The pomegranate fruit has been cultivated since ancient times, particularly in the Middle East and the Mediterranean. It has a hard outer rind, and inside are several chambers, each of which contains a multitude of seed pods, consisting of a single hard seed wrapped in a protective cushion of liquid.

Take every detail of that description, make it a bit smaller, a bit softer, and a whole lot more edible, and what you've got is the exact description of the tomato fruit. One could certainly be forgiven for assuming that they were genetically related, but if you look at the phylogeny of the two plants, you see that that hypothesis could hardly be more wrong--not to mention the minor little detail of tomatoes being native to the Americas, literally on the other side of the world from the pomegranate's home!

So what's going on here?


closed as primarily opinion-based by canadianer, rg255, WYSIWYG Jul 23 '15 at 20:02

Many good questions generate some degree of opinion based on expert experience, but answers to this question will tend to be almost entirely based on opinions, rather than facts, references, or specific expertise. If this question can be reworded to fit the rules in the help center, please edit the question.

  • $\begingroup$ Would the downvoter care to comment? $\endgroup$ – Mason Wheeler Jul 23 '15 at 15:12
  • $\begingroup$ Don't worry about it. it seems like some high-level botanist should be able to answer $\endgroup$ – aaaaaa Jul 23 '15 at 15:38
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    $\begingroup$ Species evolve similar features in isolation - wings have evolved on multiple occasions for example. Besides that it seems your question is looking for some grand meaning behind their similarity, and is not a good fit for Bio SE. $\endgroup$ – rg255 Jul 23 '15 at 17:30

So what's going on here?

Personally speaking, I don't think the tomato is anything like the pomegranate. However, generally speaking the appearance of similar traits despite widely divergent ancestry is called Convergent Evolution. Some traits -- let's say round fruit and red coloring -- may be so advantageous that they evolved multiple different times throughout history.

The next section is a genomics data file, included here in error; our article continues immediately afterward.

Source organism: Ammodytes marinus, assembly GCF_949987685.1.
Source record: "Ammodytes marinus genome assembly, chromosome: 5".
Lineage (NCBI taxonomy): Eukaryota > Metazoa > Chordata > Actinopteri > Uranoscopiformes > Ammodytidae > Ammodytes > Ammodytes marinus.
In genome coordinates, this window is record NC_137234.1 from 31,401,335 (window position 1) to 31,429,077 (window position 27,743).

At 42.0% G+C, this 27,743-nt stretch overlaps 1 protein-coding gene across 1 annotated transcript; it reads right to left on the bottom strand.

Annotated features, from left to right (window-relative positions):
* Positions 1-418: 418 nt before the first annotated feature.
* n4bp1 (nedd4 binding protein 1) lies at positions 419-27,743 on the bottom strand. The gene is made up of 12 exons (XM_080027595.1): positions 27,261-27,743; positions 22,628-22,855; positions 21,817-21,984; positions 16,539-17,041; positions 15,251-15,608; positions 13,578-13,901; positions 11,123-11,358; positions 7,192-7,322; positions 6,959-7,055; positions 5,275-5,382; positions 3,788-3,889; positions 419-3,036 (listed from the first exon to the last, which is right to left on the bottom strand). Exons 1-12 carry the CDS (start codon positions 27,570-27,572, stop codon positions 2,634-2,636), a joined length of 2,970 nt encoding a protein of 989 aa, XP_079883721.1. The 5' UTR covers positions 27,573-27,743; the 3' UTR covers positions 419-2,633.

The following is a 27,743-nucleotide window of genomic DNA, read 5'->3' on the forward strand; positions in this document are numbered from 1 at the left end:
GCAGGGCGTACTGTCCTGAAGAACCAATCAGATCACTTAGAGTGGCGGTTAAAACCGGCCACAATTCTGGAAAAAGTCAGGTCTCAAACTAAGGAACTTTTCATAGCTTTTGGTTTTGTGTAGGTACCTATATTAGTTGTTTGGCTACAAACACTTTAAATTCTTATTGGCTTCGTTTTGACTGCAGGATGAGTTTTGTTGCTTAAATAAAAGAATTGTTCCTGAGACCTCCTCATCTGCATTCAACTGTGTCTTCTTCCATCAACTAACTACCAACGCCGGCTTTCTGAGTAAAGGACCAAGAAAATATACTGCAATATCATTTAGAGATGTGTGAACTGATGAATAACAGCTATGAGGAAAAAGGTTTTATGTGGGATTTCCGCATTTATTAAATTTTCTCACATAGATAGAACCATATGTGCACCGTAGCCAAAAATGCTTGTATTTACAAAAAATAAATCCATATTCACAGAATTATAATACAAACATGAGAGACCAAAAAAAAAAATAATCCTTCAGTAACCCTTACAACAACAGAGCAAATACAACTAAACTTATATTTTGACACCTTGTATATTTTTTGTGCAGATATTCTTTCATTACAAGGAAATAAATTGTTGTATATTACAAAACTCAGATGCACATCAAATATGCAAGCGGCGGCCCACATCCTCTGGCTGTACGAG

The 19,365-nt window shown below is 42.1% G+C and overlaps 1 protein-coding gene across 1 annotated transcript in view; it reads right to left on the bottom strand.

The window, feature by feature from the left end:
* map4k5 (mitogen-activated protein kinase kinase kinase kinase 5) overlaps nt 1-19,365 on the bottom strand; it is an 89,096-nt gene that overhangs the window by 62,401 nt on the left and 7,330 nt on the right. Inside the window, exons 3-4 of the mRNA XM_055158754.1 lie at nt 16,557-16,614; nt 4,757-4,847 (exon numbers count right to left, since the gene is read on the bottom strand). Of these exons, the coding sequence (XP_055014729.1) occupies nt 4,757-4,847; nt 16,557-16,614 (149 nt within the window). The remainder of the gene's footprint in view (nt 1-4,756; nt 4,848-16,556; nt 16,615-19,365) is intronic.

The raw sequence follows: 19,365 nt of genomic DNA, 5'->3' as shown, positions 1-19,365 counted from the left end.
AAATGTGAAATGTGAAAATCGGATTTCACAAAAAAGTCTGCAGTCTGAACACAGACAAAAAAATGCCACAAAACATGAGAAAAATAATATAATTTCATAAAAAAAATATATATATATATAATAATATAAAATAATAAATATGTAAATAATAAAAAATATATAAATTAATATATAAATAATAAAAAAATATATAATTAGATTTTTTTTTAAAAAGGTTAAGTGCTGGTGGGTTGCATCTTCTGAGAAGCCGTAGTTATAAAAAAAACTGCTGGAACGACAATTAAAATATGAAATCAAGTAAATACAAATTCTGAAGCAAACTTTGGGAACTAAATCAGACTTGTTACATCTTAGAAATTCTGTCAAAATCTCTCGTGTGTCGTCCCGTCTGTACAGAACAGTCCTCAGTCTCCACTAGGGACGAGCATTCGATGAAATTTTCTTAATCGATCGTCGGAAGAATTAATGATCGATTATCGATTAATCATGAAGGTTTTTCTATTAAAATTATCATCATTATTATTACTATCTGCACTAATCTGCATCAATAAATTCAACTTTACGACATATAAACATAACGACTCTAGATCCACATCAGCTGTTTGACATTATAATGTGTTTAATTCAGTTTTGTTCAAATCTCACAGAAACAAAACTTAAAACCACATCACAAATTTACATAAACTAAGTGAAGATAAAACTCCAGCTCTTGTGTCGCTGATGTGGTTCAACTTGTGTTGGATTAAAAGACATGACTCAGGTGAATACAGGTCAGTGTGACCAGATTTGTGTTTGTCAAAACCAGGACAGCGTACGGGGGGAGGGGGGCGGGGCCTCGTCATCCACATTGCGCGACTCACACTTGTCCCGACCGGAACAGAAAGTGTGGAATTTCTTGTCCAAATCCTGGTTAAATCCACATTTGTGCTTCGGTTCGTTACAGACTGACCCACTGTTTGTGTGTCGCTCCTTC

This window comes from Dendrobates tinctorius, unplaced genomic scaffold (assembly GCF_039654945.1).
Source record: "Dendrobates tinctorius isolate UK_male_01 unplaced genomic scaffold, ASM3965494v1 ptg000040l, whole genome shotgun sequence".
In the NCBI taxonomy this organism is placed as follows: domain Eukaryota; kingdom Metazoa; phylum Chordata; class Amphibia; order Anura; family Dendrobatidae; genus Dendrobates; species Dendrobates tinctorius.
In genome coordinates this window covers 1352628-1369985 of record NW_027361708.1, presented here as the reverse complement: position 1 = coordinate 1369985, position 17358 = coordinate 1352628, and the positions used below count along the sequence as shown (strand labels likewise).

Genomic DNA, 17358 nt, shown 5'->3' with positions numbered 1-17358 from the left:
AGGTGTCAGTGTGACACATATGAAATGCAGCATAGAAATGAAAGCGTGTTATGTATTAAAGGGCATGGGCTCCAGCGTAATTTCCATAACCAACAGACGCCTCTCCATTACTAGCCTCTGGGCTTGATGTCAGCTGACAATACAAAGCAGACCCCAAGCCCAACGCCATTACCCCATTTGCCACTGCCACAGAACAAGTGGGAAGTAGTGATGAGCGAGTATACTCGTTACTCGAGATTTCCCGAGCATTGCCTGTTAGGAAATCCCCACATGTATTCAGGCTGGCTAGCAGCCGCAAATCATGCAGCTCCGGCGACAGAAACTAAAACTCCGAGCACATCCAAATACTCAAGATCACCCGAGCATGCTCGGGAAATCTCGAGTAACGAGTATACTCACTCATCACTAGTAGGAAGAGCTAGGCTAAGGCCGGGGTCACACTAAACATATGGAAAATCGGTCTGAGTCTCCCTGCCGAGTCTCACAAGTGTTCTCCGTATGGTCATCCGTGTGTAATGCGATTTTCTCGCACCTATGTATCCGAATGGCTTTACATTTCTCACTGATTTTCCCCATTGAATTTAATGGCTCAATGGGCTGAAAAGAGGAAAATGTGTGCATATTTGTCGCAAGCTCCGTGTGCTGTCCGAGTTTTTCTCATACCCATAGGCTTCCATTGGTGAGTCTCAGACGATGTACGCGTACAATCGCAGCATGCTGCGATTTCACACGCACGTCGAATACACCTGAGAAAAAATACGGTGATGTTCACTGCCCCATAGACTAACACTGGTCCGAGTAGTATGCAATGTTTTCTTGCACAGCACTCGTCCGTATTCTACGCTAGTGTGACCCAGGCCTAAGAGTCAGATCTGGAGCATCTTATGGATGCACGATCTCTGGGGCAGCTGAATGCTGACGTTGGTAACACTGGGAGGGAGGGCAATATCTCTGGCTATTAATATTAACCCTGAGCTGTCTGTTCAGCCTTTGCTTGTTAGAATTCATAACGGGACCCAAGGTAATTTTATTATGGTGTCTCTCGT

Take wings, for another example. Wings have evolved in insects, avians (obviously), and mammals. The last common ancestor (often shortened to "LCA") is billions of years back, but wings persist.

So, the real answer is not quite "by chance," but closer to "because they're very good traits to have."

  • $\begingroup$ We might also consider the effects of human selection: there are certainly similarities in the plants we choose to domesticate, and the traits in those plants that we select for. $\endgroup$ – Oreotrephes Jul 23 '15 at 18:22
  • $\begingroup$ Why do bats look a lot like birds? Or hawk moths/hummingbirds, dolphins/ichthyosaurs, and many more. Also, I wouldn't say that wings "persist", as the LCA didn't have them. It's rather that they evolved independently, and the similarities are a result of aerodynamics determining that there are only so many ways to make a good wing. $\endgroup$ – jamesqf Jul 23 '15 at 18:34

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